Combined progress in symptoms caused by Hymenoscyphus fraxineus and Armillaria species, and corresponding mortality in young and old ash trees

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Ash dieback caused by the fungus Hymenoscyphus fraxineus has been observed in Europe for more than two decades. It was first reported in Denmark in 2002 followed by a rapid decline in the health of Danish ash stands, often showing secondary infections from the pathogen honey fungus. In order to follow the disease and mortality progress a surveillance program was initiated in 2010. The degree of crown dieback as well as the extent and severity of necrosis caused by respectively H. fraxineus and Armillaria sp. was monitored in six common ash (Fraxinus excelsior) stands varying in age, geographical location and genetic origin. Here we present the results from the first decade of disease monitoring using general linear models to examine the symptoms effect on growth and mortality. We used DNA methods to verify the presence of the examined pathogens. Our data showed that by 2010 the disease was widespread, and in following years infection rates and mortality was high and often rapid. Necrosis caused by the two pathogens in question increased in size and severity during the monitoring period. The progress of the disease differed according to age of the stands, with younger stands experiencing higher levels of crown dieback, necrosis and mortality. Although young stands were most affected by the pathogens, old stands gradually also decreased in health, and growth was depressed. After 8 years of steady low mortality rate in the old trees, an increase in mortality was also seen in the last year of monitoring. Metabarcoding analysis suggested the presence of both pathogens in question, and conventional PCR methods confirmed A. gallica as the main honey fungus species associated with ash dieback in Denmark. For the first time in Denmark A. cepistipes was also found to be associated with ash dieback in the youngest stand. A small percentage of trees showed no signs of ash dieback and honey fungus despite a high natural infection pressure in the surveyed stands. It is our expectation that such trees will survive and serve as seed sources and thereby maintain ash in the forests.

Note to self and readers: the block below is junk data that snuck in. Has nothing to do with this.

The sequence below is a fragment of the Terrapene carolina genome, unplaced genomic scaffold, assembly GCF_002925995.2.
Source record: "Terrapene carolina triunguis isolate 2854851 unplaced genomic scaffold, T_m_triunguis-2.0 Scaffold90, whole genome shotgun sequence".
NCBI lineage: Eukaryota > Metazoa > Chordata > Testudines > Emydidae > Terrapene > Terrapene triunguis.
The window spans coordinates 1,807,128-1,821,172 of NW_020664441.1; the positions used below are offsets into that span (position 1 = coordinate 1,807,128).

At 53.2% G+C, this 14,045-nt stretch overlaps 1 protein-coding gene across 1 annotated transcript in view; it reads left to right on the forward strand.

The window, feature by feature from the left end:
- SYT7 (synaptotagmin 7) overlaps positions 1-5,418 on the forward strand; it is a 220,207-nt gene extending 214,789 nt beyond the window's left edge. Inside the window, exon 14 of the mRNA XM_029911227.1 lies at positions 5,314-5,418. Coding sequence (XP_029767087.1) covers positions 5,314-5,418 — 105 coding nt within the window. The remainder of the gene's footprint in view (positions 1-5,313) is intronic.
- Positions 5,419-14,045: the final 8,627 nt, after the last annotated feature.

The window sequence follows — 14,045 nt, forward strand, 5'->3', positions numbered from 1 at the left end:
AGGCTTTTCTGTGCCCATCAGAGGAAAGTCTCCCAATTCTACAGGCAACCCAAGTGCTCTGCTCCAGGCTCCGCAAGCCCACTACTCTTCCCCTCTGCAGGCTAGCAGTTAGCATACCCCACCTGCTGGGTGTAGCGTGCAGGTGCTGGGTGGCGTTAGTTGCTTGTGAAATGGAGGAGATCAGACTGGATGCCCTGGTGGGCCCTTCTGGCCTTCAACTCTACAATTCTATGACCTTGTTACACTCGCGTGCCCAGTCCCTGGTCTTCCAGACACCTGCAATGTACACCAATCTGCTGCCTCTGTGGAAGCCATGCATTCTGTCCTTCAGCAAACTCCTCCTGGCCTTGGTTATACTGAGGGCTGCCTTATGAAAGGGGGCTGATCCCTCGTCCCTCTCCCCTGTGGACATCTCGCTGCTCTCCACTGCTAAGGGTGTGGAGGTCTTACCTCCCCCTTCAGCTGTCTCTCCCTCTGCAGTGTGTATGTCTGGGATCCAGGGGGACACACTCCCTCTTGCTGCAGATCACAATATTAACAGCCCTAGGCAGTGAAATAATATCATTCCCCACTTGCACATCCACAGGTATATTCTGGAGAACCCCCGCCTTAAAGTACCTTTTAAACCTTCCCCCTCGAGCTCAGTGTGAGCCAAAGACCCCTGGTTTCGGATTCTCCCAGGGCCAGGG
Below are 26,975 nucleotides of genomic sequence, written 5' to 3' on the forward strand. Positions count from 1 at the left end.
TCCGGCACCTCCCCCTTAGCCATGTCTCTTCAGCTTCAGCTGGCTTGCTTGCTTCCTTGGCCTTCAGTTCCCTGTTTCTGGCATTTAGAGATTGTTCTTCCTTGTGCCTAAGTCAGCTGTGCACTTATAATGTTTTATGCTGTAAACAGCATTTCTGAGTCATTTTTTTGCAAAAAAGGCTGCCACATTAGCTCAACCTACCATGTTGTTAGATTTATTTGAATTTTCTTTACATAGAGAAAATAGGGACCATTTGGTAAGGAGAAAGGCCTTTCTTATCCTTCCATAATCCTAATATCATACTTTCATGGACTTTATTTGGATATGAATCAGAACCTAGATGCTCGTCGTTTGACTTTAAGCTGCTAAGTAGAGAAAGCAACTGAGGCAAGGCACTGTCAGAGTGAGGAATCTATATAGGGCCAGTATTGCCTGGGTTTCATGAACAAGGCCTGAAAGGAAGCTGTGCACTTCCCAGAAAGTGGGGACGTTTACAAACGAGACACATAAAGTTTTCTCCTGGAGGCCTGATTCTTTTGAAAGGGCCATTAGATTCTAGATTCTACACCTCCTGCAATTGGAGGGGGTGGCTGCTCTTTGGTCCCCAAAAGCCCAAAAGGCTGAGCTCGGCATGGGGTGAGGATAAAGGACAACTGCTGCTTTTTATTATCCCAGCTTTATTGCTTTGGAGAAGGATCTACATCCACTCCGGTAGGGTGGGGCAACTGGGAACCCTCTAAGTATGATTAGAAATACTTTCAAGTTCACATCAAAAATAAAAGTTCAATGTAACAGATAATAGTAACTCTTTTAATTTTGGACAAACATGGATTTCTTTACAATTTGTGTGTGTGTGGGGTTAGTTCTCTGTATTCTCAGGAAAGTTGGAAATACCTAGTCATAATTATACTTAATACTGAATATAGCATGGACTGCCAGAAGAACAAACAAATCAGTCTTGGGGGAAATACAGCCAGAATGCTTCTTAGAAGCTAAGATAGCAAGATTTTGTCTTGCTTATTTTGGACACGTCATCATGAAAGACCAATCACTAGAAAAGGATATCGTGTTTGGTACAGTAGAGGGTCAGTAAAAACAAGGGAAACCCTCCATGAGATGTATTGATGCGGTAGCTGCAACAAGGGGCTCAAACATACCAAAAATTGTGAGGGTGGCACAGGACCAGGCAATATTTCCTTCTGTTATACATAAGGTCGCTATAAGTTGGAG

TidsskriftForest Ecology and Management
StatusUdgivet - 1 jul. 2021

ID: 260198851